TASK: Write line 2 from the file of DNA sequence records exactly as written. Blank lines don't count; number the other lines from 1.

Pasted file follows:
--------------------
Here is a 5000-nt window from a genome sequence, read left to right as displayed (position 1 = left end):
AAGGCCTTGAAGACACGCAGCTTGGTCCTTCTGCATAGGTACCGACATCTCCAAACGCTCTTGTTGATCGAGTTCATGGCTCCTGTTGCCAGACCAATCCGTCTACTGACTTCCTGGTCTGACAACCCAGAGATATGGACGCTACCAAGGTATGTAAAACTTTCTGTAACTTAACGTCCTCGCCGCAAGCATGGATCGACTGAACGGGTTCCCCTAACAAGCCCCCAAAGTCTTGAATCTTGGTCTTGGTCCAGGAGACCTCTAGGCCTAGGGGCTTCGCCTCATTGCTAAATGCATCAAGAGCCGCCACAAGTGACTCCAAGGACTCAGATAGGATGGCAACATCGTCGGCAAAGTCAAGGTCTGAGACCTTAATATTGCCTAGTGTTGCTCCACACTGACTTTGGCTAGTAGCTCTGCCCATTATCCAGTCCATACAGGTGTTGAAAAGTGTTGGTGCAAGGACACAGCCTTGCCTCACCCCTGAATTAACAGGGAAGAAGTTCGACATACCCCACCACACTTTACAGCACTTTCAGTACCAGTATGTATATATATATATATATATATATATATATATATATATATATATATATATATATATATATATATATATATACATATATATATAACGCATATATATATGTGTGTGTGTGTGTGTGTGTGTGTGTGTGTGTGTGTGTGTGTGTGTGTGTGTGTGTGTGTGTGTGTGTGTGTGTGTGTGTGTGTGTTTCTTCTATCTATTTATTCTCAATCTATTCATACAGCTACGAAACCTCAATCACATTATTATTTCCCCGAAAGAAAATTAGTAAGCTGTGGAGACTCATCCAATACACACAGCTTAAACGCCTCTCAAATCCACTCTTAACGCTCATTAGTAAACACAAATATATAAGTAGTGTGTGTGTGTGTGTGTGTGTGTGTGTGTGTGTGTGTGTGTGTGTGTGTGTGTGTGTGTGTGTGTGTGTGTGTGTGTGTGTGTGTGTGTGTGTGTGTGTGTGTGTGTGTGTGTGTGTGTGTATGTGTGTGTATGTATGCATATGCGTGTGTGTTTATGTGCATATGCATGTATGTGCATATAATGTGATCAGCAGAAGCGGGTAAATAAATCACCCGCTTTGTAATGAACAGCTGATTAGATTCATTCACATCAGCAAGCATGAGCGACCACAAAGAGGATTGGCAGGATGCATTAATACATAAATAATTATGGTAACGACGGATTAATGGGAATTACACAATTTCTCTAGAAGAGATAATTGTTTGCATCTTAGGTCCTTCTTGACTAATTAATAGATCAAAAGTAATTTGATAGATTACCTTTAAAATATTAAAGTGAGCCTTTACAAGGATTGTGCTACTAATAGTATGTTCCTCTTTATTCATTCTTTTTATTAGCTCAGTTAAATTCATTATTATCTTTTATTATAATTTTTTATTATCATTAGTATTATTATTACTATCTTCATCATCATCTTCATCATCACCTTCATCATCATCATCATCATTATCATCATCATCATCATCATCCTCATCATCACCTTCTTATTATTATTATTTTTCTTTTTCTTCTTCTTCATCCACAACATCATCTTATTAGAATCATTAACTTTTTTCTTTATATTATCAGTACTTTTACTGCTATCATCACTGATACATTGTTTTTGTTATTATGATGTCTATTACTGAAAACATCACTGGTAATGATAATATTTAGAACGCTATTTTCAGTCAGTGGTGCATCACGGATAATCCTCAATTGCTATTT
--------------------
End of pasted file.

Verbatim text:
AAGGCCTTGAAGACACGCAGCTTGGTCCTTCTGCATAGGTACCGACATCTCCAAACGCTCTTGTTGATCGAGTTCATGGCTCCTGTTGCCAGACCAATCCGTCTACTGACTTCCTGGTCTGACAACCCAGAGATATGGACGCTACCAAGGTATGTAAAACTTTCTGTAACTTAACGTCCTCGCCGCAAGCATGGATCGACTGAACGGGTTCCCCTAACAAGCCCCCAAAGTCTTGAATCTTGGTCTTGGTCCAGGAGACCTCTAGGCCTAGGGGCTTCGCCTCATTGCTAAATGCATCAAGAGCCGCCACAAGTGACTCCAAGGACTCAGATAGGATGGCAACATCGTCGGCAAAGTCAAGGTCTGAGACCTTAATATTGCCTAGTGTTGCTCCACACTGACTTTGGCTAGTAGCTCTGCCCATTATCCAGTCCATACAGGTGTTGAAAAGTGTTGGTGCAAGGACACAGCCTTGCCTCACCCCTGAATTAACAGGGAAGAAGTTCGACATACCCCACCACACTTTACAGCACTTTCAGTACCAGTATGTATATATATATATATATATATATATATATATATATATATATATATATATATATATATATATATATATATACATATATATATAACGCATATATATATGTGTGTGTGTGTGTGTGTGTGTGTGTGTGTGTGTGTGTGTGTGTGTGTGTGTGTGTGTGTGTGTGTGTGTGTGTGTGTGTGTGTGTTTCTTCTATCTATTTATTCTCAATCTATTCATACAGCTACGAAACCTCAATCACATTATTATTTCCCCGAAAGAAAATTAGTAAGCTGTGGAGACTCATCCAATACACACAGCTTAAACGCCTCTCAAATCCACTCTTAACGCTCATTAGTAAACACAAATATATAAGTAGTGTGTGTGTGTGTGTGTGTGTGTGTGTGTGTGTGTGTGTGTGTGTGTGTGTGTGTGTGTGTGTGTGTGTGTGTGTGTGTGTGTGTGTGTGTGTGTGTGTGTGTGTGTGTGTGTGTGTGTGTATGTGTGTGTATGTATGCATATGCGTGTGTGTTTATGTGCATATGCATGTATGTGCATATAATGTGATCAGCAGAAGCGGGTAAATAAATCACCCGCTTTGTAATGAACAGCTGATTAGATTCATTCACATCAGCAAGCATGAGCGACCACAAAGAGGATTGGCAGGATGCATTAATACATAAATAATTATGGTAACGACGGATTAATGGGAATTACACAATTTCTCTAGAAGAGATAATTGTTTGCATCTTAGGTCCTTCTTGACTAATTAATAGATCAAAAGTAATTTGATAGATTACCTTTAAAATATTAAAGTGAGCCTTTACAAGGATTGTGCTACTAATAGTATGTTCCTCTTTATTCATTCTTTTTATTAGCTCAGTTAAATTCATTATTATCTTTTATTATAATTTTTTATTATCATTAGTATTATTATTACTATCTTCATCATCATCTTCATCATCACCTTCATCATCATCATCATCATTATCATCATCATCATCATCATCCTCATCATCACCTTCTTATTATTATTATTTTTCTTTTTCTTCTTCTTCATCCACAACATCATCTTATTAGAATCATTAACTTTTTTCTTTATATTATCAGTACTTTTACTGCTATCATCACTGATACATTGTTTTTGTTATTATGATGTCTATTACTGAAAACATCACTGGTAATGATAATATTTAGAACGCTATTTTCAGTCAGTGGTGCATCACGGATAATCCTCAATTGCTATTT